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I have a script that pulls data out of an excel spreadsheet using the xlrd module, specifically the row_values() method. It appears to do a great job, except for where "#N/A" has been auto-generated by previous VLookups, in which case xlrd gets "#N/A" as integer 42.

I had a look at string formatting methods but couldn't see how that was the issue.

Apart from having a script that has discovered the meaning of life (42), can anyone suggest what the issue may be?

Cheers

Note: The sheet no longer has the Vlookups in it, all values have been copied from other sheets, everything is plain values, no formulas.

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Wild guess: the numeric code for the Excel #N/A error value is 2042. I know nothing about xlrd, but perhaps that helps. (I'd rather believe your script is thinking deep thoughts, though...) – jtolle Feb 8 '11 at 1:51
up vote 4 down vote accepted

xlrd docs on the web (or on your computer; open the docs in your browser and do Ctrl-F #N/A) give you the conversion table from Excel internal codes to text.

It might be of use to look at the sheet.row_types() method, and the Cell class docs which give you the cross-reference between type numbers as returned by sheet.row_types() and others. Note that it is generally more efficient to test for those type numbers than it is to use isinstance() on the values, AND there is no ambiguity using type numbers.

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I found this useful. Thanks to John's initial help.

def xls_proc_text(cell, value_proc=None, text_proc=None):
    """Converts the given cell to appropriate text."""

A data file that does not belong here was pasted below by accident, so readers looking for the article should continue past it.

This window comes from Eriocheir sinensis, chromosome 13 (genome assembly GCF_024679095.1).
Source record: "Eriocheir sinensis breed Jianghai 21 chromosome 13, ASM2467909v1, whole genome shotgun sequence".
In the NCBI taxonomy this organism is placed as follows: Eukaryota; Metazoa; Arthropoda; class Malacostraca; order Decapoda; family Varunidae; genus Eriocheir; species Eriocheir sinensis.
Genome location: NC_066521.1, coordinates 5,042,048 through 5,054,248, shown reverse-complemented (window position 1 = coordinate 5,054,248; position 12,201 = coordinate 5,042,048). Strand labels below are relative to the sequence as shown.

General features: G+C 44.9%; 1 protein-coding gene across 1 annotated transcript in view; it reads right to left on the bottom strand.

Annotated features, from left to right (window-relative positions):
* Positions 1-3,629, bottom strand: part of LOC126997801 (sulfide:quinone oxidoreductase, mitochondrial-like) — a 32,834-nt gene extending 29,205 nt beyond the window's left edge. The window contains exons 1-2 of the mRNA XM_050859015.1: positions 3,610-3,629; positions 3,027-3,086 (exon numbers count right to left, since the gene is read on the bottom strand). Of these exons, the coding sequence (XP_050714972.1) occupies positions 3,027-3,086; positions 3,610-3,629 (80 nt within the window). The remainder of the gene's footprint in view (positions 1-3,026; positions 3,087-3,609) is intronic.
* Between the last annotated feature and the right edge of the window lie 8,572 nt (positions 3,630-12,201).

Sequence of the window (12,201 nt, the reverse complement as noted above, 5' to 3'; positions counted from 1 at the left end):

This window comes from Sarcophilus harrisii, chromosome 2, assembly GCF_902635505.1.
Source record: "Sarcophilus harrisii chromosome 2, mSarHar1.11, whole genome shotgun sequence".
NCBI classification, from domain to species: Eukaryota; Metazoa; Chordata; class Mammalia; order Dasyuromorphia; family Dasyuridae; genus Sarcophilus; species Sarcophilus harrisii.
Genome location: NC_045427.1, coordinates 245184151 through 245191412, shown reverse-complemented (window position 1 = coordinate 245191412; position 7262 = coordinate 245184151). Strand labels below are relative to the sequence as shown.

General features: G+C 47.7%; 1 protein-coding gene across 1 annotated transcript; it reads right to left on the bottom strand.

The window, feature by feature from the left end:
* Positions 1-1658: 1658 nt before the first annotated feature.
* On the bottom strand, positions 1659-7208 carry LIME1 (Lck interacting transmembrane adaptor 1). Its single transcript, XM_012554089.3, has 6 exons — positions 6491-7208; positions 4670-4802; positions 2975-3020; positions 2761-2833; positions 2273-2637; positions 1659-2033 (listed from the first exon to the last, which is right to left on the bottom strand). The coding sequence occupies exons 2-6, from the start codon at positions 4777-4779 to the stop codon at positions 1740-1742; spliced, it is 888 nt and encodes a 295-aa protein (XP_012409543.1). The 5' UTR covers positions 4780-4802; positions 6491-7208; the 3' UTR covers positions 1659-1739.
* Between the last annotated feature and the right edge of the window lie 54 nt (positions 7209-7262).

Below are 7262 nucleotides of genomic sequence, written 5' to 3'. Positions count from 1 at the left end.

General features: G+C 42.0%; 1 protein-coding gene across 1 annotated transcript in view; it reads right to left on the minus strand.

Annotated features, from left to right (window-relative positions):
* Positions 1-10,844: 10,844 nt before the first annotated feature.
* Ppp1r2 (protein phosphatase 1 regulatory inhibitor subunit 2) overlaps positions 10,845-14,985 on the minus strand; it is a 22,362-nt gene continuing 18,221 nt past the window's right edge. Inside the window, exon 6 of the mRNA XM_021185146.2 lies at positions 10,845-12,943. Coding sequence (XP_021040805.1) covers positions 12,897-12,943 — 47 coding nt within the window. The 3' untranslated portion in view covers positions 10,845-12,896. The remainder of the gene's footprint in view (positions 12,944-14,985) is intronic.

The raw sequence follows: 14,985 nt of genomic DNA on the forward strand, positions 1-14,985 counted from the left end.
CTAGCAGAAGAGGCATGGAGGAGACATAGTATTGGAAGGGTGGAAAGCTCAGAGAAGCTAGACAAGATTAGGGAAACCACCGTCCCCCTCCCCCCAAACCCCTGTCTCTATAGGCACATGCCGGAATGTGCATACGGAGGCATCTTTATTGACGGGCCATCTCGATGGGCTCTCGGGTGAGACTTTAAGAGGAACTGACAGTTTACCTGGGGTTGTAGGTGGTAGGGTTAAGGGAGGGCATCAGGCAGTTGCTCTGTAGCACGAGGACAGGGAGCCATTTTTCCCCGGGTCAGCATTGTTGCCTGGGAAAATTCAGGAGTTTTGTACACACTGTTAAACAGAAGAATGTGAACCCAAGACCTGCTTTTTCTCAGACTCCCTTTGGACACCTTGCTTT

"""The proc will come in only when the given is value or text."""
    ttype = cell.ctype
    if ttype == xlrd.XL_CELL_EMPTY or ttype == xlrd.XL_CELL_TEXT or ttype == xlrd.XL_CELL_BLANK:
        if text_proc is None:
            return cell.value
        else:
            return text_proc(cell.value)
    if ttype == xlrd.XL_CELL_NUMBER or ttype == xlrd.XL_CELL_DATE or ttype == xlrd.XL_CELL_BOOLEAN:
        if value_proc is None:
            return str(cell.value)
        else:
            return str(value_proc(cell.value))
    if cell.ctype == xlrd.XL_CELL_ERROR:
        # Apply no proc on this.
        return xlrd.error_text_from_code[cell.value]
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As Andrew listed if you have error in the cell, xlrd writes the code of the error, which you can see here:

0x00: '#NULL!',  # Intersection of two cell ranges is empty
0x07: '#DIV/0!', # Division by zero
0x0F: '#VALUE!', # Wrong type of operand
0x17: '#REF!',   # Illegal or deleted cell reference
0x1D: '#NAME?',  # Wrong function or range name
0x24: '#NUM!',   # Value range overflow
0x2A: '#N/A',    # Argument or function not available

Converting code 0x2A from hex to dec you can get that 42 value. To avoid that you can use something like this in your code:

for rownum in xrange(sh.nrows):
    wr.writerow(['#N/A' if col.ctype == xlrd.XL_CELL_ERROR else col.value for col in sh.row(rownum)])
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